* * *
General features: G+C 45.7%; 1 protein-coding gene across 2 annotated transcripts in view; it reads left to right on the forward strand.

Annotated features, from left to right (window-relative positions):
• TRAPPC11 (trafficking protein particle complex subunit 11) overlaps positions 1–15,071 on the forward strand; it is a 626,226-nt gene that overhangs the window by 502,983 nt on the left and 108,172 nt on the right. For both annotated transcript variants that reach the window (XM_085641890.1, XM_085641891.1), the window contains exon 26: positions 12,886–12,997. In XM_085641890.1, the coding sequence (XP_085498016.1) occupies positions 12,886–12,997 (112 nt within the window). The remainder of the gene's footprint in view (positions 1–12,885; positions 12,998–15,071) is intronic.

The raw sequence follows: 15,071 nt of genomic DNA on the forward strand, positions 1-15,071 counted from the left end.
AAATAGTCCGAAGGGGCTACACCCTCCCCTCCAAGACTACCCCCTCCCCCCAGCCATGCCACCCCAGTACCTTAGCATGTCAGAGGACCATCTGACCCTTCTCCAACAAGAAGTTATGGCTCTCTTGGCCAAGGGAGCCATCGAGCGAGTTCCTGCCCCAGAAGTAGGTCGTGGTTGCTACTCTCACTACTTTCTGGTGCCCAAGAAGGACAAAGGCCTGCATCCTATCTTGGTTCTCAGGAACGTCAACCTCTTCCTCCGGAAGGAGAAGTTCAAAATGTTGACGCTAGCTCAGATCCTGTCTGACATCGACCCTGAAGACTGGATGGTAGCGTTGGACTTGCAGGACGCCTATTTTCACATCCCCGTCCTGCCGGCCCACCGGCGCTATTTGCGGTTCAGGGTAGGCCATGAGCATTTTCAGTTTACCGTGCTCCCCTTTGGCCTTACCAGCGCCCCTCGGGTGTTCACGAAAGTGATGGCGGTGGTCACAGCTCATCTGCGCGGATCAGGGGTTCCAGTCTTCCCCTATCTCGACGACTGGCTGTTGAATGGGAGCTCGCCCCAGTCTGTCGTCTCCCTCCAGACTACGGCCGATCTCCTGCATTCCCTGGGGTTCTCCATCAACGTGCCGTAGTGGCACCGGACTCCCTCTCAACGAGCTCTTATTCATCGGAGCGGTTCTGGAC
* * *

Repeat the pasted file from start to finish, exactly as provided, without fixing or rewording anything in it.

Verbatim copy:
General features: G+C 45.7%; 1 protein-coding gene across 2 annotated transcripts in view; it reads left to right on the forward strand.

Annotated features, from left to right (window-relative positions):
• TRAPPC11 (trafficking protein particle complex subunit 11) overlaps positions 1–15,071 on the forward strand; it is a 626,226-nt gene that overhangs the window by 502,983 nt on the left and 108,172 nt on the right. For both annotated transcript variants that reach the window (XM_085641890.1, XM_085641891.1), the window contains exon 26: positions 12,886–12,997. In XM_085641890.1, the coding sequence (XP_085498016.1) occupies positions 12,886–12,997 (112 nt within the window). The remainder of the gene's footprint in view (positions 1–12,885; positions 12,998–15,071) is intronic.

The raw sequence follows: 15,071 nt of genomic DNA on the forward strand, positions 1-15,071 counted from the left end.
AAATAGTCCGAAGGGGCTACACCCTCCCCTCCAAGACTACCCCCTCCCCCCAGCCATGCCACCCCAGTACCTTAGCATGTCAGAGGACCATCTGACCCTTCTCCAACAAGAAGTTATGGCTCTCTTGGCCAAGGGAGCCATCGAGCGAGTTCCTGCCCCAGAAGTAGGTCGTGGTTGCTACTCTCACTACTTTCTGGTGCCCAAGAAGGACAAAGGCCTGCATCCTATCTTGGTTCTCAGGAACGTCAACCTCTTCCTCCGGAAGGAGAAGTTCAAAATGTTGACGCTAGCTCAGATCCTGTCTGACATCGACCCTGAAGACTGGATGGTAGCGTTGGACTTGCAGGACGCCTATTTTCACATCCCCGTCCTGCCGGCCCACCGGCGCTATTTGCGGTTCAGGGTAGGCCATGAGCATTTTCAGTTTACCGTGCTCCCCTTTGGCCTTACCAGCGCCCCTCGGGTGTTCACGAAAGTGATGGCGGTGGTCACAGCTCATCTGCGCGGATCAGGGGTTCCAGTCTTCCCCTATCTCGACGACTGGCTGTTGAATGGGAGCTCGCCCCAGTCTGTCGTCTCCCTCCAGACTACGGCCGATCTCCTGCATTCCCTGGGGTTCTCCATCAACGTGCCGTAGTGGCACCGGACTCCCTCTCAACGAGCTCTTATTCATCGGAGCGGTTCTGGAC